What is a Varsity Letter? The High School Varsity Letter Requirements

High School Varsity Letter Requirements

Earning a varsity letter is a major accomplishment in the world of athletics. It is evidence that you have excelled not only on the playing field but also in the classroom. The requirements for earning a varsity letter vary from sport to sport and from school to school. Though there are many lettering policies, in general, an athlete must perform satisfactorily academically (as defined by their institution), be listed on a varsity roster and meet one or more practice and/or performance standards set by the coach. Below outlines the general varsity letter requirements for student athletes.

1 Inclusion on Varsity Roster

First and foremost, an athlete must be a varsity athlete, meaning they play on a varsity team. Letters are not awarded for playing junior varsity or other sub-varsity levels. The rationale behind that requirement is that a varsity sport is time-intensive and physically demanding -- more so than sub-varsity sports. They may even require a more lengthy or technically difficult try out. A varsity team might practice several hours four or five days a week. Then there are competitions and travel time, invitationals and even varsity meets with different schools. In order to make a varsity team, a high level of skill is required. Also, the varsity athlete must have superior time-management skills and complete the entirety of the regular season.

2 Performance and/or Play Time

Another criterion for lettering might be a predetermined amount of actual play time and/or performing at an expected level, which is often decided by the head coach or athletic director. For instance, in order to earn a letter, a varsity baseball player might be required to play in 70 percent or more of the total innings on the schedule. A varsity basketball player may have play in 80 percent of the scheduled games. To earn a varsity track and field letter, an athlete might be expected to accumulate a predetermined number of points throughout the season.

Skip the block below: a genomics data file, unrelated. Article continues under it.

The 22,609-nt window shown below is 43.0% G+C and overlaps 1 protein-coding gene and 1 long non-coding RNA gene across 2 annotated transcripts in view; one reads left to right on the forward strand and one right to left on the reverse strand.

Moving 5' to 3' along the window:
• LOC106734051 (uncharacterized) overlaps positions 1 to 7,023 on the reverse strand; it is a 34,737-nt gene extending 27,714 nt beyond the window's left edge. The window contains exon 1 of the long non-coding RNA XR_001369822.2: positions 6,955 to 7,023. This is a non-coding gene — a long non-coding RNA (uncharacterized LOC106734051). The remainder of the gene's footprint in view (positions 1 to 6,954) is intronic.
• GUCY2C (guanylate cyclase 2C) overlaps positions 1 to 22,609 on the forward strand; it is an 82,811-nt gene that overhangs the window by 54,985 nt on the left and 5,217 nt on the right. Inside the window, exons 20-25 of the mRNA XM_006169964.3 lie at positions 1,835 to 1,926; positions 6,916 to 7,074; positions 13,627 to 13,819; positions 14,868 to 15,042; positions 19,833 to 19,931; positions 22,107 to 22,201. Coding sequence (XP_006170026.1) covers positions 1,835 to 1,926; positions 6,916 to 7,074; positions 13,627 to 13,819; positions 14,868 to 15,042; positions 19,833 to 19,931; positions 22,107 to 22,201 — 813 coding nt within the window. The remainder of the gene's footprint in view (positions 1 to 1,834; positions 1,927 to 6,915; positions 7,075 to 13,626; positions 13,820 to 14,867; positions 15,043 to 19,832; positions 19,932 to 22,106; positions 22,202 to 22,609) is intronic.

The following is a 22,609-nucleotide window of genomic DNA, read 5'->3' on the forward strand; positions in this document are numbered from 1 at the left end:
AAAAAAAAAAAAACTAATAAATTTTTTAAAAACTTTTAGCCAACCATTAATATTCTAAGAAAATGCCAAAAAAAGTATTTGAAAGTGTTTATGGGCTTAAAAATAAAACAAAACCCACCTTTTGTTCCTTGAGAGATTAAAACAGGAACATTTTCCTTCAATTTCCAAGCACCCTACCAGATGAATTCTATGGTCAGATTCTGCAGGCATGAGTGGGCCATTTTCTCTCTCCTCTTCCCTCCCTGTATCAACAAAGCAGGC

3 Good Academic Standing

Nearly all institutions have an academic requirement attached to earning a letter award. This may be in place to preserve the academic integrity and reputation of the institution. In some cases, particularly in high schools, participation in athletics is tied to academics by state mandate. Attaching an academic element to the lettering policy might serve to motivate athletes to perform well in the classroom in order to be eligible for participation and or letterman status.

4 Coach Discretion

Some lettering policies include a statement of discretion. This statement is in place so that a coach has the opportunity to letter a deserving candidate who has fallen short in any category except academics. Perhaps there is an individual who is on the varsity team and has played for four years but due to a cycle of top talent has not gotten the required playing time. Perhaps he has a superior work ethic and top-notch leadership skills, having been a value to the team -- off the field.

5 Behavioral Requirements

Many coaches implement lettering polices that prohibit eligibility for earning a letter if the athlete has a habitual discipline problem. Some school policies require that in order to be eligible to letter, an athlete must not have served in-school suspension or out-of-school suspension. A hardline coach might even institute a lettering policy that forbids any disciplinary referrals during the season. This can be an effective deterrent to violating school rules.

6 Conclusion

Varsity letters can be earned in almost every sport if played at the varsity level. These include softball, cheerleading, cross country, baseball, dance, football, track and field, lacrosse, volleyball, soccer and more. Whether you are in middle school or high school, if you show exemplary sportsmanship, play well, complete the gpa requirements and complete the entire season, you may be awarded a varsity letter at the end of the season. Always be sure to thank your coaching staff, parents and school district for allowing you to receive this honor as well.

Katherine Bradley began writing in 2006. Her education and leadership articles have been published on Education.com, Montessori Leadership Online and the Georgia Educational Researcher. Bradley completed a Ph.D. in educational leadership from Mercer University in 2009.